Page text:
Store Profile: Goorin Brothers


Image: Racked


Image: SFGate

Why a hat?

Wearing a hat is a long-lost art. Up until the 50s, men wore hats daily. When a gentleman walked out of the house, he tossed on his hat after putting on his jacket and that was that. Every president up until JFK wore a hat to his inauguration. At around this time, the counterculture revolution of the 60s and changing fashions led the preference for a more casual look, which tailored hats just did not fit.

Others blame the decline of hat wearing on the transition from most people using public transportation to cars, which had lower ceilings than trains and buses. The smaller ceiling-to-head ratio in a car made it uncomfortable to wear a hat while driving.

We at RoyalShave, however, believe the hat deserves a second look. There’s something timelessly charming and sophisticated about wearing a hat lovingly made by a milliner. Plus, hats are highly functional – they protect your scalp and eyes from the sun, can disguise a bad hair day, and keep your head warm when it’s chilly outside.


Alfred and Ted Goorin.

Image: Goorin Brothers

Goorin Brothers: A History

Goorin Brothers is a family-run business that’s been making hats for over 100 years. Founded by Cassel Goorin in 1895, the company originally operated from Goorin’s horse-drawn cart on the streets of Pittsburg. Cassel Goorin’s famously fine-crafted, unique hats were quickly sought after, and by the 1920s Goorin passed the business on to his sons, Alfred and Ted.

In 1949, Alfred moved the company’s headquarters to First St. and Mission in San Francisco, while Ted stayed behind in Pittsburgh, sourcing exquisite fabrics and perfecting fits.

In 1960, Goorin Brothers was the official headwear of the VIII Olympic Winter Games.

Today, Goorin Brothers has locations all over the United States and Canada and is run by Ben, Cassel Goorin’s great grandson.

We’ve personally been to a couple locations and they are exquisitely arranged, with an old-school parlor room feel. Oriental rugs and old family photos imbue their stores with their family’s legacy of haberdashery.

Hat Options

Should you plan a visit to Goorin Brothers, the retailer sells several types of classic hats, including: flat caps, fedoras, bowler hats, and top hats.

Here’s a quick primer on the hat shapes you’ll see there:


Image: The Great Gatsby

Flat Cap – This style was immensely popular in the 19th and early 20th centuries in Britain and Ireland. In the US, the flat cap became standard boys’ wear in the 1910s and 20s. The flat cap is characterized by a rounded cap with a small, stiff brim in front.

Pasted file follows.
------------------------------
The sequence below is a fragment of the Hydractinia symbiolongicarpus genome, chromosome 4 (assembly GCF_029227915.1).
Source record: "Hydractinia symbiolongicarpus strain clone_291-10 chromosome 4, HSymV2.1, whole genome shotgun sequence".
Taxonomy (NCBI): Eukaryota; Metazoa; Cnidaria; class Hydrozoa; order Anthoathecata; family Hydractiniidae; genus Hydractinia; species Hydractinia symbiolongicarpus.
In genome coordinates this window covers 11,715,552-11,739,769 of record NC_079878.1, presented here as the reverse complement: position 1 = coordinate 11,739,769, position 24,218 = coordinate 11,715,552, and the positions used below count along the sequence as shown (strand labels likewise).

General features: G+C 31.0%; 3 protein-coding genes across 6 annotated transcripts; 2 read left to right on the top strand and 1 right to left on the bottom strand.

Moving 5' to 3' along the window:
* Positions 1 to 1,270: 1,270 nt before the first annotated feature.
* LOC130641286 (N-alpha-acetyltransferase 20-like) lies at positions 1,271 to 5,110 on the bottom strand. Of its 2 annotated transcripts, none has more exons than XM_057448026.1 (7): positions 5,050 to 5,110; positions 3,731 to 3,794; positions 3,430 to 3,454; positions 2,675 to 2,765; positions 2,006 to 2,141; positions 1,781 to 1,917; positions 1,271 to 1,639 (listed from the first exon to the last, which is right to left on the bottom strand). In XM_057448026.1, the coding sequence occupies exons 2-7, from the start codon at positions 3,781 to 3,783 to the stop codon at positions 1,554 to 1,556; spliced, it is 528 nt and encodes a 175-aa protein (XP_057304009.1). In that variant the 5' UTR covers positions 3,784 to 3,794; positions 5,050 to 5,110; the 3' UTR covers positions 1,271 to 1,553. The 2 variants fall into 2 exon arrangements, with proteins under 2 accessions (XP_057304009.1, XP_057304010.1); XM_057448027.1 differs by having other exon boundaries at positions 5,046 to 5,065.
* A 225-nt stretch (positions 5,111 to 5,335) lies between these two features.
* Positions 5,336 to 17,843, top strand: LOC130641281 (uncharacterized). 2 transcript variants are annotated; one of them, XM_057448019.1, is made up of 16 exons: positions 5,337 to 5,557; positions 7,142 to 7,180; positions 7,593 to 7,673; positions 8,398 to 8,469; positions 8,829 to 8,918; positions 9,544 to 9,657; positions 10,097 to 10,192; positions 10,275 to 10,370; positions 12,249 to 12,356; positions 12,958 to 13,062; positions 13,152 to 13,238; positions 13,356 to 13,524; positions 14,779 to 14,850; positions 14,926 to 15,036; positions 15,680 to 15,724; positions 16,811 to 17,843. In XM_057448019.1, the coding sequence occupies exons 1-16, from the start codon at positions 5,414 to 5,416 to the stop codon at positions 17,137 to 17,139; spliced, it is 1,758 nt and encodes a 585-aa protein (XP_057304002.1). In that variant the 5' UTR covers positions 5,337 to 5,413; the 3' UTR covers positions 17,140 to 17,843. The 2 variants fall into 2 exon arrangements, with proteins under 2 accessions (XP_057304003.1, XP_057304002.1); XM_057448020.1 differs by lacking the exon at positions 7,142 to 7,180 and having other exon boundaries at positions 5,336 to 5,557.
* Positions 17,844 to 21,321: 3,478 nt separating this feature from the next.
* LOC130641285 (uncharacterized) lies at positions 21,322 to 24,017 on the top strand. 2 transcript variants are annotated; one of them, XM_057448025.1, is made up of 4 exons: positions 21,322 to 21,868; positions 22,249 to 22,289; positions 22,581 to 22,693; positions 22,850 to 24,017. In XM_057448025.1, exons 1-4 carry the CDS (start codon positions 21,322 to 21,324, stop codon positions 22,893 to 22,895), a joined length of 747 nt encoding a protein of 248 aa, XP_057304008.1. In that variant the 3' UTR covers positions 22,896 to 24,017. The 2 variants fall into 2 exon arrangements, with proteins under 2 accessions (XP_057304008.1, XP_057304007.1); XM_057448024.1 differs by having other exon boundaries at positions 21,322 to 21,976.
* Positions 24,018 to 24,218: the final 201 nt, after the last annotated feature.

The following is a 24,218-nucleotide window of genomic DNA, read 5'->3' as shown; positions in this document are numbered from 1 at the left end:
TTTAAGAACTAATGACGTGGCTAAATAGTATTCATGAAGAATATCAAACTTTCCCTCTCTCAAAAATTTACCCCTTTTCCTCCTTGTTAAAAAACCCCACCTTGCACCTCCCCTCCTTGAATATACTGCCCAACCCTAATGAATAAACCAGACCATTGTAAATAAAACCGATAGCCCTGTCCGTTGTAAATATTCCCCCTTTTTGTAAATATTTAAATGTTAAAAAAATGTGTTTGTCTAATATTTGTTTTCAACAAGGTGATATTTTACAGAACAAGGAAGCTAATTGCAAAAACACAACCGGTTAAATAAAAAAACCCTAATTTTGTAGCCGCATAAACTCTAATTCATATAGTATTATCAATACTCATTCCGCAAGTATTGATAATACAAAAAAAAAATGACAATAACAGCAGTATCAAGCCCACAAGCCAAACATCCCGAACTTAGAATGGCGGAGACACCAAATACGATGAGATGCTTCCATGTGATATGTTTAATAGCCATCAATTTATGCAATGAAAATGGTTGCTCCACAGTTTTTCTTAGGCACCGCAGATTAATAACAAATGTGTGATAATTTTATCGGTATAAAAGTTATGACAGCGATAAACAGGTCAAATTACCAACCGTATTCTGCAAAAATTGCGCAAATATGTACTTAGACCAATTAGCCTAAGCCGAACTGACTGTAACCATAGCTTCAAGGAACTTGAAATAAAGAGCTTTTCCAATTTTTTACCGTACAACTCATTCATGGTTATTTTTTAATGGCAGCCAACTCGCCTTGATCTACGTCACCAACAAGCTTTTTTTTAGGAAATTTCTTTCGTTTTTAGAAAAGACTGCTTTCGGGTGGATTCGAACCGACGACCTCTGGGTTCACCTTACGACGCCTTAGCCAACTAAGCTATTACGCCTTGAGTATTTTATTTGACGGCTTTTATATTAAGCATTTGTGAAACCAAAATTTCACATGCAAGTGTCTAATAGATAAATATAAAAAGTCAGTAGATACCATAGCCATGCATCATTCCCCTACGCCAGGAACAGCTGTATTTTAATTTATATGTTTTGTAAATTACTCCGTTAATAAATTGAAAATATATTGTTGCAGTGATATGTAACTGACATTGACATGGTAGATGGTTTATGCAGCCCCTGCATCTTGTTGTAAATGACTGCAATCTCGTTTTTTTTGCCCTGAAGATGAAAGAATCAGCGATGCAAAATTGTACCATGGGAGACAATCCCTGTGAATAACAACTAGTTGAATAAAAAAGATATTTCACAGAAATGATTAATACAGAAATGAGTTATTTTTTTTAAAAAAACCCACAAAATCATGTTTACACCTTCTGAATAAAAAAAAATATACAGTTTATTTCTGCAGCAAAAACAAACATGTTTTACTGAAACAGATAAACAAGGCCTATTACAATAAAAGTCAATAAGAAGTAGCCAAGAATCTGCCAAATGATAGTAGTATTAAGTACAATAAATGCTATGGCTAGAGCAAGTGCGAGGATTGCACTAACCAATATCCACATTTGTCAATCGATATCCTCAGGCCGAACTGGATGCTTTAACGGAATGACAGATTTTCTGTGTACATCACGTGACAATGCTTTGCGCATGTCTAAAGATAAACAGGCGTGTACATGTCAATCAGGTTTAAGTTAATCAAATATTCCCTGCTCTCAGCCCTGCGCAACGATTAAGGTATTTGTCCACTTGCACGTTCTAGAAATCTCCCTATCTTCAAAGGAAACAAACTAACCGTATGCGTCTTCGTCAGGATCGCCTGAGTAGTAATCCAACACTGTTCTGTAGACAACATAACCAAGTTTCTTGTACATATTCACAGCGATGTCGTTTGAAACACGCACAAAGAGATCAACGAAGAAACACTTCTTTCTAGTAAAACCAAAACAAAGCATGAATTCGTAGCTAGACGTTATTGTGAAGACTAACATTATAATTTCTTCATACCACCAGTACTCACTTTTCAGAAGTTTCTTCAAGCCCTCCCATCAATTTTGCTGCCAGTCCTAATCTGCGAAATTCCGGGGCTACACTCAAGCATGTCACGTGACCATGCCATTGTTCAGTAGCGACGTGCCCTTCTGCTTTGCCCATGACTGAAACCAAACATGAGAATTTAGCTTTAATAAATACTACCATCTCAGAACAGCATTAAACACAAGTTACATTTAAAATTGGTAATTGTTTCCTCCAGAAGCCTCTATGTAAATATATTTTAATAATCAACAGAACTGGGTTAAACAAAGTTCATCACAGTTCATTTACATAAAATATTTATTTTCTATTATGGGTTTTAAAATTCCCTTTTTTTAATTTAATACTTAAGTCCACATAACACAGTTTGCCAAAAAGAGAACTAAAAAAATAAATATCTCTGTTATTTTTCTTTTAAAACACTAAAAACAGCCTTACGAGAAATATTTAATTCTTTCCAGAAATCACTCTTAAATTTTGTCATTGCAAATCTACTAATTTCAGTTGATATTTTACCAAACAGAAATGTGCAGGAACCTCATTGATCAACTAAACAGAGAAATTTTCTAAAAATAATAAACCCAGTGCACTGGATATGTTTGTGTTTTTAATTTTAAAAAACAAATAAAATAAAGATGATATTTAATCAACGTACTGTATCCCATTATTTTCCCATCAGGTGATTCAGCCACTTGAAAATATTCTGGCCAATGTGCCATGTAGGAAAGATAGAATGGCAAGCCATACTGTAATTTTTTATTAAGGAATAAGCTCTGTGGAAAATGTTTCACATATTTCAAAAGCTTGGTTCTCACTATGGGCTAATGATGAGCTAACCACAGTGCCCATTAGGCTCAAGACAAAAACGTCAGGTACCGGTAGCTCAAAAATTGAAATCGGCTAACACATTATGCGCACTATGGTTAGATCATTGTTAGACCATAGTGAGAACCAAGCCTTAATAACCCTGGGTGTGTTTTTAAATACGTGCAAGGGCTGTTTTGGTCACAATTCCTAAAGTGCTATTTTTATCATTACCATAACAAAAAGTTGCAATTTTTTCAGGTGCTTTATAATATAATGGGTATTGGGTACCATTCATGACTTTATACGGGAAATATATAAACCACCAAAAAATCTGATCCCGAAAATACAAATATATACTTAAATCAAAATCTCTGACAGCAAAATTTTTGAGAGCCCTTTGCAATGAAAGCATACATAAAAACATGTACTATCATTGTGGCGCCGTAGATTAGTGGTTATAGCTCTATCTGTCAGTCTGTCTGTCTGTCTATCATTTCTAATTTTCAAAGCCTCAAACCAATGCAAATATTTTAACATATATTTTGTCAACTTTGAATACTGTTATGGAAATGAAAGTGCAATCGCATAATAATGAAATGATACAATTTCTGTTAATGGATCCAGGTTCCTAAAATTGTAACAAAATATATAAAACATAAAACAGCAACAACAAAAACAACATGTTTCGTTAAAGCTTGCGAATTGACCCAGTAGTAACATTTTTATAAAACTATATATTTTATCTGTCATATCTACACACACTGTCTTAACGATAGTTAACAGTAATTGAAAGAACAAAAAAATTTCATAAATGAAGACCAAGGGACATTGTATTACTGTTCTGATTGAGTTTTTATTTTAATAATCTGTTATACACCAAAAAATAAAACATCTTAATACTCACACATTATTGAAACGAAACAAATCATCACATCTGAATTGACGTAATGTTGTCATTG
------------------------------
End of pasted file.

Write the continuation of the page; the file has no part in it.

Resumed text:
Image: Post + Modern

Fedora – A Hollywood staple during the 40s (think Humphrey Bogart) and the perfect accessory for dressy and business events. Fedoras bestow confidence and add an air of mystery. They’re usually made of soft felt, creased lengthwise down the crown, and pinched on both sides.

VLUU L100, M100 / Samsung L100, M100

Image: “Kapelo6” by Peloponnesian Folklore Foundation – Own work. Licensed under CC BY-SA 4.0 via Commons.

Bowler – A British icon made of felt and with short brims.

Abraham Lincoln Top Hat

Image: Wikipedia Commons

Top Hat – Abe Lincoln’s signature style. Top hats were predominantly worn from the latter part of the 18th to the middle of the 20th century. The top hat is characterized by a tall, flat-crowned hat with broad brims.

Find the Goorin Brothers nearest you here.


Inspired Style: “The Aviator” in Honor of National Aviation Day


Whether you take to the skies for business trips or vacations, flying is something all of us do on a regular basis that we might take for granted – something that was a near miracle when it was first achieved in 1903 by the Wright brothers.

Today you get the chance to celebrate aviation in all its innovation and glory with National Aviation Day, designated by President Franklin D. Roosevelt in 1939 to honor the August 19th birthday of Orville Wright of the Wright brothers. FDR issued the directive to observe the holiday with activities that promote interest in aviation.

So on that note, today’s Inspired Style post is on The Aviator by Martin Scorsese. A biopic of aviation great Howard Hughes, the movie chronicles Hughes’ life as a gifted aerospace engineer, inventor, pilot, filmmaker, and business tycoon as well as his multiple Hollywood paramours and gradually worsening obsessive compulsive disorder (OCD). The Aviator is filled with well-recognized actresses like Katherine Hepburn, Ava Gardner, and Jean Hawlow, set against the glitzy atmosphere of Hollywood’s Golden Age.

The women drip in diamonds, furs, and designer gowns, while Hughes (played by Leonardo DiCaprio) romances them in classic ‘40s dress shirts and pants. Howard Hughes may have been wealthy, but the clothing he wears in the movie is a good representation of how many men dressed in the era – pulled together, sleek, and gentlemanly.


Kate Beckinsale

Men’s fashion trends changed throughout the ‘40s as the War came and went, but a few things persisted.


  • Pleated pants that were loosely cut, worn much higher on the waist than they are today
  • Double-breasted jackets and peaked lapels
  • Single-breasted suits with notched lapels
  • Sweater vests and waistcoats
  • Ties and bowties
  • Oxfords
  • Hair that was short on the sides and longer on top, usually slicked back using pomade

What’s your favorite look or accessory from this era?



For more Inspired Style posts, check out our Inspired Style category.

(Images, Top to Bottom): Unscattered, Neogaf, The Ace Black Blog, Fame Images, Netflix Life.


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